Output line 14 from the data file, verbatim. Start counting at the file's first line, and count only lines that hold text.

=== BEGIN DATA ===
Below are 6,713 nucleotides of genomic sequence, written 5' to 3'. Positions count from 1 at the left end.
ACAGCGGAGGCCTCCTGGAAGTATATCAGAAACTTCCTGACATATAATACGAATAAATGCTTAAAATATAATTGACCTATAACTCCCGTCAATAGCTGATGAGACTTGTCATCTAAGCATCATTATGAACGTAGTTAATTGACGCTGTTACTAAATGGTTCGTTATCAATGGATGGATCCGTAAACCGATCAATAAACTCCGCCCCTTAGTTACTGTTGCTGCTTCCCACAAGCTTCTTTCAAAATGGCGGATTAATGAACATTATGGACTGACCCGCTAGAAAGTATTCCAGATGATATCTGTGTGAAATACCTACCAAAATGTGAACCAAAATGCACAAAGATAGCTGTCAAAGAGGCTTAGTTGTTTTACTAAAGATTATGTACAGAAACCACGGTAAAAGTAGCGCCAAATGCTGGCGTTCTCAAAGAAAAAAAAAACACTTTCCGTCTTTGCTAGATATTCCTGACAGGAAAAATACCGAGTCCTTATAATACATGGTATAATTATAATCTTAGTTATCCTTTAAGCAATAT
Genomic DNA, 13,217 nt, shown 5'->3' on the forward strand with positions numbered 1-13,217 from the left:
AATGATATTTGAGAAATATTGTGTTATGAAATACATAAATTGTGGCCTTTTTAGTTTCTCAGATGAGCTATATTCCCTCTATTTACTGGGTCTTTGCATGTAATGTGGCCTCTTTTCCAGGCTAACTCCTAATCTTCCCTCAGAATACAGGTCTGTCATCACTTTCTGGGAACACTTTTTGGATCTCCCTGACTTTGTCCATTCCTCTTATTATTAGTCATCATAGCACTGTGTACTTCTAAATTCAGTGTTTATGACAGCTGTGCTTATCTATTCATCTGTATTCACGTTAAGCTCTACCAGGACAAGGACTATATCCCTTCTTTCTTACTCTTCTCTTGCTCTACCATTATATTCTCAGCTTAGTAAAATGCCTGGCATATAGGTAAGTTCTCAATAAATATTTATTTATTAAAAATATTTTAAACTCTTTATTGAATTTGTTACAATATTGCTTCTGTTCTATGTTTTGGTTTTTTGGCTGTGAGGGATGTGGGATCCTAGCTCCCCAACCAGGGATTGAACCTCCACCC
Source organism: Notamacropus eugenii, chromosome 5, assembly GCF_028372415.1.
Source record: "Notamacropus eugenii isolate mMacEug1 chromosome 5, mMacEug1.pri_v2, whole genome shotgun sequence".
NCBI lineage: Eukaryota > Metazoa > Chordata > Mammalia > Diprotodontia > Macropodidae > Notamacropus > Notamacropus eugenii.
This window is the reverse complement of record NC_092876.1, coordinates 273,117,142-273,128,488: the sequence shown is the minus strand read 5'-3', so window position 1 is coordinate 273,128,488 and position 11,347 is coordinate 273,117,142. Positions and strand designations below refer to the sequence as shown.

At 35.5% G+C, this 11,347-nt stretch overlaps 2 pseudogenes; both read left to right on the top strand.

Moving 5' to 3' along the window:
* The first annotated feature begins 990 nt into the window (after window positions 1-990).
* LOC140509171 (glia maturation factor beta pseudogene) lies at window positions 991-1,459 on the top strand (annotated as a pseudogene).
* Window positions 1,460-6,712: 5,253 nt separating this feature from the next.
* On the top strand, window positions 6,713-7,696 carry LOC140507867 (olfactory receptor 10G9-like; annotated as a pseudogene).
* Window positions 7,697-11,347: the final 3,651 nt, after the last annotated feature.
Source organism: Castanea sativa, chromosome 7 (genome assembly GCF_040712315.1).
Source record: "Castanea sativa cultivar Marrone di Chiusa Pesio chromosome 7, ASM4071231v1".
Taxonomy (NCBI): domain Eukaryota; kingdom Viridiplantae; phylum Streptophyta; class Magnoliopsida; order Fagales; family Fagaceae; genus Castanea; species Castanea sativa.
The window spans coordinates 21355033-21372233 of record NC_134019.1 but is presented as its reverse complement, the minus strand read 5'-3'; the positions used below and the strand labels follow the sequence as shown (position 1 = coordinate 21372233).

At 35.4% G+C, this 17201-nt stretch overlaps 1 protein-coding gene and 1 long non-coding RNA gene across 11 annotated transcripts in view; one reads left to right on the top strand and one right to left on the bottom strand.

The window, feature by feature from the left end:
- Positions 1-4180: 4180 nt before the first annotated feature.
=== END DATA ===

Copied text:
* On the top strand, window positions 6,713-7,696 carry LOC140507867 (olfactory receptor 10G9-like; annotated as a pseudogene).